To determine the NPH dosage, would I simply add up her basal rate for the next 10-14 hours (2.3u - 2.7u) plus her meal carbs (50 g @ 1:50; so 1u) and make sure that she ate 4-7 hours later? Would the NPH dosage correlate 1:1 with her Novolog (so the NPH would be 3.5u -- halfway between the 3.3-3.7u in above example)?
    virgo39
    DD dx at 5 yrs, 3 months (11/09)
    Omnipod w/Novolog (7/10)

  7. #7

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    Do they still make Ultralente? That's what Carson used as an infant at dx before Lantus was on the market. I believe it was 12 hours pretty steady acting not a big peak.
    Brenda, dx'd type 1 6/07 at age 30 while in the TrialNet research study. MDI Lantus and Novolog, Celiac (3/07).
    Mom to Carson, age 13, dx'd at 9 months. Cozmo (1/05) Navigator (3/09), Dexcom (8/10), currently on T-Slim (4/13)
    And Mom to Henry (nond), age 10, training for the US 2024 Mens Gymnastic Team

  8. #8

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    Quote Originally Posted by BrendaK View Post
    Do they still make Ultralente? That's what Carson used as an infant at dx before Lantus was on the market. I believe it was 12 hours pretty steady acting not a big peak.
    No. http://healthcare.utah.edu/pharmacy/alerts/99.html
    -Jonah
    dx age 17, now 25
    on Lantus for 7 years; on minimed 530 G since 12/7/13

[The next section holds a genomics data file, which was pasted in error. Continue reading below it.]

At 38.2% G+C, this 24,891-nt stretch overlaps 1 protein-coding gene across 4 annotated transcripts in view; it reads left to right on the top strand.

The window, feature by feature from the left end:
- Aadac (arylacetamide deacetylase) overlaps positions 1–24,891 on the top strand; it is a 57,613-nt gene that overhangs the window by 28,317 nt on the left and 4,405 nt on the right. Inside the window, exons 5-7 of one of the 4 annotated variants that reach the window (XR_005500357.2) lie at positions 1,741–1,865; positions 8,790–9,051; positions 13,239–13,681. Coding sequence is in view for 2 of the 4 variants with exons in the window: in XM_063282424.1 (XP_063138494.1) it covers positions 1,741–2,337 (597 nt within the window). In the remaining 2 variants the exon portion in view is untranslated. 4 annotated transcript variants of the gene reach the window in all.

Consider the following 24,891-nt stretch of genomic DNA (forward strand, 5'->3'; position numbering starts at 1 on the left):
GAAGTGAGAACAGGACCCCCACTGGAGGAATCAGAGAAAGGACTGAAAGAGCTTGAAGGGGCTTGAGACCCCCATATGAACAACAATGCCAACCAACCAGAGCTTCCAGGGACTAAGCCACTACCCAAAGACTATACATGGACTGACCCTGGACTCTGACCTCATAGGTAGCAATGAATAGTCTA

9. #9
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    Quote Originally Posted by virgo39 View Post
    I'm curious about this as just yesterday, DD was very excited to have a three hour "pod break" (current pod expired at 1:00 p.m., we didn't want to activate new one until later, her basal rate is low at that time, current pod was getting loose, and she was going to a friend's to play).

    To determine the NPH dosage, would I simply add up her basal rate for the next 10-14 hours (2.3u - 2.7u) plus her meal carbs (50 g @ 1:50; so 1u) and make sure that she ate 4-7 hours later? Would the NPH dosage correlate 1:1 with her Novolog (so the NPH would be 3.5u -- halfway between the 3.3-3.7u in above example)?
    Easiest way to explain is by example. We use NPH to cover DD's lunch and part of her basal needs at school..

    She gets 7 units at 7 am.

    About half of the 7 units (3.5 units) have a bolus effect, and will cover 3.5 units worth of carbs over the 11 am to 2 pm timeframe. Note that these are lower GI carbs - fresh fruit and whole grain bread. NPH doesn't do well with high GI foods like white breads, soda pop or cereals.

    The other half of the 5 units have a basal effect, with that effect kicking in within about 2 hours of injection and lasting until the late afternoon or early evening.